Companies in software and other IT sectors got $3 bln in venture funding in Q2, 11% more than in Q1 and more than any other industry, according to a survey by Ernst & Young and VentureOne. Software companies received $1.2 bln in venture-capital funding in Q2, tops among IT categories, according to the separate MoneyTree survey by PricewaterhouseCoopers, Thomson Venture Economics, and the National Venture Capital Association. Software companies attracted $250 mln in first-time investments in Q2 versus $185 mln for biotech companies. In the first half of the year, software outpaced biotechnology, attracting $2.2 bln in VC investment versus biotech’s $1.9 bln, according to the MoneyTree survey. Early-stage investments were $1.2 bln in Q2, a two-year high, according to the MoneyTree survey.
European technology venture capital surged in Q2 2004, with 199 companies raising $1.25 bln, a 21% increase YTY. After a sharp drop in biotechnology and healthcare funding in Q1 2004, the sector bounced back strong in Q2 to score the largest share of the pie, with $581 mln, or 46% of all European funding, for the quarter. The software sector fell back to second place with $213 mln, or 17% of all capital. While the number of active investors dropped 9% to 300, the average deal size increased by 25% to $6.4 mln. The United Kingdom took in the most cash of any European country, with nearly 28%, or $348 mln. Tech investments in Germany surprised everyone, soaring to $269 mln – its highest levels since Q4 of 2001, and an impressive 75% hike over Q1 of 2004. France didn’t fare so well, only attracting $121 mln, a 38% decrease from the previous quarter.
Venture capitalists invested about $5.1 billion into start-ups nationwide in Q2 2004, down 3.3% from Q1 2004, according to Ernst & Young and Venture One. Silicon Valley companies raised $1.874 billion in Q2, little changed from the $1.869 billion raised the previous quarter.
Venture investment in software companies in Q1 2004 totaled more than $4 billion, which puts it on track to match the level reached in 1998, the year before the bubble started growing for the next three years, he said. Between 1999 and 2001, venture funding of software companies exceeded $38 billion. This dropped to a total of $9 billion for 2002-2003. Early this year companies seeking funding had average pre-money valuations of about $4 million for first-round funding, $8.3 million for second-round and $20 million for later-stage funding. Second-round and later-stage investments are averaging between $7.5 million and $8.5 million. First-round funding was up slightly from about $4.5 million to $5 million.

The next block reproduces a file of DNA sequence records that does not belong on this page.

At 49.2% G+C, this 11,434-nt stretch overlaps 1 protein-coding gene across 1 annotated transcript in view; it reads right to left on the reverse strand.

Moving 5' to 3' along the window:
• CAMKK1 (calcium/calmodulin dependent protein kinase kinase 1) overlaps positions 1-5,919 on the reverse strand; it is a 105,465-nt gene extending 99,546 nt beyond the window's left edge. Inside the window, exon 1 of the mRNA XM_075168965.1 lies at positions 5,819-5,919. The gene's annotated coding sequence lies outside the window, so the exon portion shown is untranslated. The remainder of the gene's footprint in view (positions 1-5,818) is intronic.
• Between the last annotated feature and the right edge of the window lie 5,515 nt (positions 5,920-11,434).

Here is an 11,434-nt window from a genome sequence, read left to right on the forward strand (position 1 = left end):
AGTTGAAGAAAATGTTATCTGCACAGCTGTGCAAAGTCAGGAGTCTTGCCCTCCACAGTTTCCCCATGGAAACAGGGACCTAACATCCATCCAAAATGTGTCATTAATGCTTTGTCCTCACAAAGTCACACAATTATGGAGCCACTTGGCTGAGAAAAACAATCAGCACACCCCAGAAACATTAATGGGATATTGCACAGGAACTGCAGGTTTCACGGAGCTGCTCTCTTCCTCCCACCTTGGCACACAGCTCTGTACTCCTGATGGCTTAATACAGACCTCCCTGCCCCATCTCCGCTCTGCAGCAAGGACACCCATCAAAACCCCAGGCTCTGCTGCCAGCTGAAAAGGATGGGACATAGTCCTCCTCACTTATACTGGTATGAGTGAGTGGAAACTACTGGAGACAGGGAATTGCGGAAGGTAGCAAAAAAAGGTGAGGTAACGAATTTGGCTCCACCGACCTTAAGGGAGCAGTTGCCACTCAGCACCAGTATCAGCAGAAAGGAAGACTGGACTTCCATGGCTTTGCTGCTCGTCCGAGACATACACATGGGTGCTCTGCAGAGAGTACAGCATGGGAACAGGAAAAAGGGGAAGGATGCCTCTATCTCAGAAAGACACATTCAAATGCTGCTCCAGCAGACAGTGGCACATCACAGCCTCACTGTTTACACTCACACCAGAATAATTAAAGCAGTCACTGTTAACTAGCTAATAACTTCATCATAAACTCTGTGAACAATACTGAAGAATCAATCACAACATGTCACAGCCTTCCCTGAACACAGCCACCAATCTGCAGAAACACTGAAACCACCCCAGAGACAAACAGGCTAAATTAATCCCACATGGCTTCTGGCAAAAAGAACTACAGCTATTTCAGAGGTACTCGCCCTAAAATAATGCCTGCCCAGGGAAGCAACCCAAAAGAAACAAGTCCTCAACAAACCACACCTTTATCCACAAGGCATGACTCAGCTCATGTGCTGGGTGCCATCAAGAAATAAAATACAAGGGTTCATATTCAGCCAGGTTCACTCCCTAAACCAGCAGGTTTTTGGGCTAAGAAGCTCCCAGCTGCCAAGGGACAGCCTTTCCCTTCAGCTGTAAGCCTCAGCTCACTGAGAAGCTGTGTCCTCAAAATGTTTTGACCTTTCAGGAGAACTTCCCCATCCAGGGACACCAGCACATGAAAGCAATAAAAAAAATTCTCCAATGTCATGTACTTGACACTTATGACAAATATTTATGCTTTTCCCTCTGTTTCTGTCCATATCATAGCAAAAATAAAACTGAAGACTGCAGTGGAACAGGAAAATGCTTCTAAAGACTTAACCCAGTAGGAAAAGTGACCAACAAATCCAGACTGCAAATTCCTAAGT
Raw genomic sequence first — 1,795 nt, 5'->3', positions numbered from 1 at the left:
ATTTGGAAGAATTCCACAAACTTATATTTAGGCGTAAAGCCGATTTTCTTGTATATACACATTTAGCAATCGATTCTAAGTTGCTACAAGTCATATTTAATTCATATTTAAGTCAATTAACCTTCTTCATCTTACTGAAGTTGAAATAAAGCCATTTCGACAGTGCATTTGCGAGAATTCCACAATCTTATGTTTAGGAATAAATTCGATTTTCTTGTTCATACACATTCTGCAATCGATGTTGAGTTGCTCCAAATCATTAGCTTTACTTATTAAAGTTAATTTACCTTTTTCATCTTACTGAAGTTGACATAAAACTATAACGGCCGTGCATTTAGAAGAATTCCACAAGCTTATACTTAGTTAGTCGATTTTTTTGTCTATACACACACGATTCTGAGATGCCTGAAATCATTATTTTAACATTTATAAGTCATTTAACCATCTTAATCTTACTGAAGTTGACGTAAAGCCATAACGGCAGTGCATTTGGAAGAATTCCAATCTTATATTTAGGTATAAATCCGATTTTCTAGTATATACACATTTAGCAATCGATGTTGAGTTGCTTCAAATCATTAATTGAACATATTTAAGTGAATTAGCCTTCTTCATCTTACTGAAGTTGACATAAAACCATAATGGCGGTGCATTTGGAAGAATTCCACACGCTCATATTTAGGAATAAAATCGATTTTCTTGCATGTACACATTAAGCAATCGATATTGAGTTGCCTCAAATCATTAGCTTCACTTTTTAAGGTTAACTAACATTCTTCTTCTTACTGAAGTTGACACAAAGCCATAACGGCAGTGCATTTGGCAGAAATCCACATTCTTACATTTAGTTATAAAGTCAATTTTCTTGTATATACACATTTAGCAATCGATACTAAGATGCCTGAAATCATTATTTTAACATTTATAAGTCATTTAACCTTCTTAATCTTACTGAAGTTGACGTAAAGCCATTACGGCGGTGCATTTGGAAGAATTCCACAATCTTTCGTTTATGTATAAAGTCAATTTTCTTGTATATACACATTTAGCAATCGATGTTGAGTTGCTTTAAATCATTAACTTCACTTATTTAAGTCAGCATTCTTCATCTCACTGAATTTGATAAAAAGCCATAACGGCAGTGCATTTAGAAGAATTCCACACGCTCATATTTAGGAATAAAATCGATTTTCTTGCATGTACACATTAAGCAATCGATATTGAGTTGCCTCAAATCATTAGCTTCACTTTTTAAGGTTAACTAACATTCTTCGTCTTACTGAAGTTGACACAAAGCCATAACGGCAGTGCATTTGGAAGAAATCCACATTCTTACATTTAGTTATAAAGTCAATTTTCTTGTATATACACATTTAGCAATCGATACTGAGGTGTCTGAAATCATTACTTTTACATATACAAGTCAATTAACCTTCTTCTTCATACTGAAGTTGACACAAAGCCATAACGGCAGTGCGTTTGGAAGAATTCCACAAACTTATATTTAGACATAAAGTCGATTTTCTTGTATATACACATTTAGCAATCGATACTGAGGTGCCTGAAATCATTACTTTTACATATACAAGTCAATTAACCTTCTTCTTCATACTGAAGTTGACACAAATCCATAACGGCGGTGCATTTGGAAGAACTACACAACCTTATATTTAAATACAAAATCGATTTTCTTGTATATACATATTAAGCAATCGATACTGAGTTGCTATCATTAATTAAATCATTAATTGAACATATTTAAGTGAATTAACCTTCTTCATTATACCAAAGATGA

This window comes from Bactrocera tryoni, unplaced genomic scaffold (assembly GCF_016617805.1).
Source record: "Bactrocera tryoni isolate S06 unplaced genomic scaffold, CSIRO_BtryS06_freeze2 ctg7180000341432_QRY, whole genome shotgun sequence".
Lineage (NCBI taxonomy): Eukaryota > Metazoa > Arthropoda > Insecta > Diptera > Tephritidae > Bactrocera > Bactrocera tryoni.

In 1999 the U.S. made 84% of the world’s venture capital investments. By 2002 that share had dropped to 70%. Most of the non-U.S. venture capital came from Canada, Europe, Israel and Japan.
Venture capital ended the year on an up note in Q4 2003 with investments totaling $4.9 billion in 679 companies according to the PricewaterhouseCoopers/Thomson Venture Economics/National Venture Capital Association MoneyTree Survey. This figure is up from $4.4 billion in the third quarter of 2003, and is the highest amount invested since the second quarter of 2002 when the total reached $6.0 billion. Investment in Life Sciences companies continued to outpace other industry sectors. For full year 2003, investments totaled $18.2 billion in 2,715 companies. The 15% decline from 2002’s $21.4 billion was small compared to decreases over the last three years indicating that venture capital is settling out at a comfortable, sustainable level. The relatively consistent levels of quarterly investing throughout 2003 further support this assessment.